Employment terms for managers and other professionals on most farms can be described as exploitative. Complaints about ill-treatment, poor remuneration, failure by farmers to deliver on their promises, and acrimonious dismissals are too numerous to chronicle.

I have heard of farm managers that were fired, often on trumped up charges, once the crop was now ready for the market. That way, the farmer would be running away from paying the manager his dues in production bonus, or a share of the profit. In some instances, farmers expect managers to produce without resources, leading to frustrations. Other managers complain that farmers use their relatives on the farm to police and frustrate them.

There seems to be a lot of distrust between the current crop of farmers and farm management professionals. Such employer-employee relations point to the need for greater representation, cooperation and organisation of the profession. The farmers need to appreciate and appropriately remunerate these professionals for their services and expertise. On their side, professionals and experts must honour their side of the bargain by being versatile, tolerant and results oriented. Managers are employed to solve problems and navigate through huddles to reach the business’ end-goal, even under seemingly difficult circumstances.

The world is evolving in terms of production conditions, production systems, technology, legislation and market requirements. Continued professional development post-college is no longer a luxury, but a necessity. Graduates who remain stuck with today’s knowledge and technology will find it difficult to deal with emerging challenges and exploit new opportunities in the future.

CAGOZ was founded in 2017 and registered in 2018 under the Deeds Registries Act (Chapter 20.05) as a membership association for agriculture professionals in Zimbabwe. In 2020, the association was registered as a pro-farmer organisation with the Ministry of Lands, Agriculture, Water and Rural Development. CAGOZ was founded for the purpose of harnessing the country’s agricultural brain power and scientific expertise in order to build highly productive, profitable and sustainable farm businesses for a food secure nation.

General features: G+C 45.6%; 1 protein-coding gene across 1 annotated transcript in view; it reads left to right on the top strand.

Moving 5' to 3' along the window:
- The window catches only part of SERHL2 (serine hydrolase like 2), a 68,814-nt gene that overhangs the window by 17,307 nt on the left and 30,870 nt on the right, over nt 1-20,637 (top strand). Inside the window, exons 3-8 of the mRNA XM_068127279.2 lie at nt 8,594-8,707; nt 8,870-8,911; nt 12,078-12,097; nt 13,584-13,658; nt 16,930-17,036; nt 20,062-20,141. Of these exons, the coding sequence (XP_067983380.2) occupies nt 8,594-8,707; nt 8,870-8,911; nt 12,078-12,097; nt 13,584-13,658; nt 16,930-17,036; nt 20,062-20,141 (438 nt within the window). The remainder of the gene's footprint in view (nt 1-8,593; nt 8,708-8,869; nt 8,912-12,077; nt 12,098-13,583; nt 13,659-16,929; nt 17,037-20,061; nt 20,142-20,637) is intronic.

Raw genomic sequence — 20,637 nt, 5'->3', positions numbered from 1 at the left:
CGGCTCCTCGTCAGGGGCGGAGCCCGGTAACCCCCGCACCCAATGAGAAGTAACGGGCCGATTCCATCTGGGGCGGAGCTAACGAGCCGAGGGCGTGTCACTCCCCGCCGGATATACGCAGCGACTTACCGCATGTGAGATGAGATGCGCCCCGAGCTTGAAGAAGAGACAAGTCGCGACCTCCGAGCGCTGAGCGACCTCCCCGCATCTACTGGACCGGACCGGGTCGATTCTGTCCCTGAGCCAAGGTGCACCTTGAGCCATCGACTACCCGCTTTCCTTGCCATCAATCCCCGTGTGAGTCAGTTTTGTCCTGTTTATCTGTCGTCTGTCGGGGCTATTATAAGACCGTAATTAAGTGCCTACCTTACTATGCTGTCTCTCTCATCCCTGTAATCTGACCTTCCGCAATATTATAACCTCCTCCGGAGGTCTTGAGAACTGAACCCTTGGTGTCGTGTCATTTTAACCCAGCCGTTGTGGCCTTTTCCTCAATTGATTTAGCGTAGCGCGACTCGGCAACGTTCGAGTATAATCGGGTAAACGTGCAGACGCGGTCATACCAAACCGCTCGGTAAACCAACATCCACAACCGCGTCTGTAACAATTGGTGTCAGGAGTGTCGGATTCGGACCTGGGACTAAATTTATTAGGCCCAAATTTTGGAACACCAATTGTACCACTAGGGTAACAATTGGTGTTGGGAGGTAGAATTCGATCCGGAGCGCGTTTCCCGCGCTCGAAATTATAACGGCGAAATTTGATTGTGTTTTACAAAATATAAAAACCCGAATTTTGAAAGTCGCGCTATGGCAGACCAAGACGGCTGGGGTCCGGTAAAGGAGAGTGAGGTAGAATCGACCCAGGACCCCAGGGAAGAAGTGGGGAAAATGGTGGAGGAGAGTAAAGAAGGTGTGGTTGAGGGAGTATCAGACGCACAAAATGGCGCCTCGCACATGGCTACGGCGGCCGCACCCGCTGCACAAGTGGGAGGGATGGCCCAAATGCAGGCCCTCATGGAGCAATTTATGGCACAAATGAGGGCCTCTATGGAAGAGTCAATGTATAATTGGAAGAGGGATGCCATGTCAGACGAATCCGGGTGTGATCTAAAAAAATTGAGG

The association seeks to bring vibrancy on commercial farms, create employment, and make the country food secure through effective utilisation of land, resources and the agricultural graduate constituency. Members benefit from the association’s activities through representation, continued professional development, and strategic alliances and partnerships with industry stakeholders.

Partnerships forged include arrangements related to financing, leases, joint ventures and contract production. These activities are meant to unlock the value and potential of the country’s God given lands and natural resources.

Contrary to the negative criticism of CAGOZ in the article highlighted above, the association envisions a proactive and nationally recognised professional organisation committed to ensuring distinctive competence of its members for a competitive and sustainable agriculture sector. Members are capacitated to proactively address emerging opportunities and challenges in agriculture in Zimbabwe.

By turning agricultural dwarfs into giants, who can deliver under whatever circumstances, value is delivered not only to the professionals, but also to farmers, and benefits cascade to other value-chain actors and the entire industry. This way, agriculture could become a win-win situation for all.